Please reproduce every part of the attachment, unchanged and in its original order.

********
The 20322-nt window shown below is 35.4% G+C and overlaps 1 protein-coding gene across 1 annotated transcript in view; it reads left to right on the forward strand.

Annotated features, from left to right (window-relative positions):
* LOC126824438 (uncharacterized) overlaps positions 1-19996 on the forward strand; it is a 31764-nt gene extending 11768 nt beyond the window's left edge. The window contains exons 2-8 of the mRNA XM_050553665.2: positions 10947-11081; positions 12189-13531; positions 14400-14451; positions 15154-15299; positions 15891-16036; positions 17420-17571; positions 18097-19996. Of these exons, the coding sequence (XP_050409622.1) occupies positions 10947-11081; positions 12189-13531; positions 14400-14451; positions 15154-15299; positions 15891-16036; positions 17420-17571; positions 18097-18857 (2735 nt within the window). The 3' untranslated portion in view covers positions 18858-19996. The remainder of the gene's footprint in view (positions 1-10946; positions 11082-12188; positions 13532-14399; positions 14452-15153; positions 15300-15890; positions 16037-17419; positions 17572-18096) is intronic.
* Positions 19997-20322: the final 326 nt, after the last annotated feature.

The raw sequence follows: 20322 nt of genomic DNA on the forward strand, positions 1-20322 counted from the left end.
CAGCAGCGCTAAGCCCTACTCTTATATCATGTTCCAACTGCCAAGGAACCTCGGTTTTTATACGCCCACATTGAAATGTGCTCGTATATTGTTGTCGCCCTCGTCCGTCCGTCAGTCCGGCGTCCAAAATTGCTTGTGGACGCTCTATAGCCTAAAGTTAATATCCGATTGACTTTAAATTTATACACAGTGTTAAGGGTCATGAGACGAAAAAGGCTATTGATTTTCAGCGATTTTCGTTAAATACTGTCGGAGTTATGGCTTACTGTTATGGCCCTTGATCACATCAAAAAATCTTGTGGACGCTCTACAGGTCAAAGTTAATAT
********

The 20322-nt window shown below is 35.4% G+C and overlaps 1 protein-coding gene across 1 annotated transcript in view; it reads left to right on the forward strand.

Annotated features, from left to right (window-relative positions):
* LOC126824438 (uncharacterized) overlaps positions 1-19996 on the forward strand; it is a 31764-nt gene extending 11768 nt beyond the window's left edge. The window contains exons 2-8 of the mRNA XM_050553665.2: positions 10947-11081; positions 12189-13531; positions 14400-14451; positions 15154-15299; positions 15891-16036; positions 17420-17571; positions 18097-19996. Of these exons, the coding sequence (XP_050409622.1) occupies positions 10947-11081; positions 12189-13531; positions 14400-14451; positions 15154-15299; positions 15891-16036; positions 17420-17571; positions 18097-18857 (2735 nt within the window). The 3' untranslated portion in view covers positions 18858-19996. The remainder of the gene's footprint in view (positions 1-10946; positions 11082-12188; positions 13532-14399; positions 14452-15153; positions 15300-15890; positions 16037-17419; positions 17572-18096) is intronic.
* Positions 19997-20322: the final 326 nt, after the last annotated feature.

The raw sequence follows: 20322 nt of genomic DNA on the forward strand, positions 1-20322 counted from the left end.
CAGCAGCGCTAAGCCCTACTCTTATATCATGTTCCAACTGCCAAGGAACCTCGGTTTTTATACGCCCACATTGAAATGTGCTCGTATATTGTTGTCGCCCTCGTCCGTCCGTCAGTCCGGCGTCCAAAATTGCTTGTGGACGCTCTATAGCCTAAAGTTAATATCCGATTGACTTTAAATTTATACACAGTGTTAAGGGTCATGAGACGAAAAAGGCTATTGATTTTCAGCGATTTTCGTTAAATACTGTCGGAGTTATGGCTTACTGTTATGGCCCTTGATCACATCAAAAAATCTTGTGGACGCTCTACAGGTCAAAGTTAATAT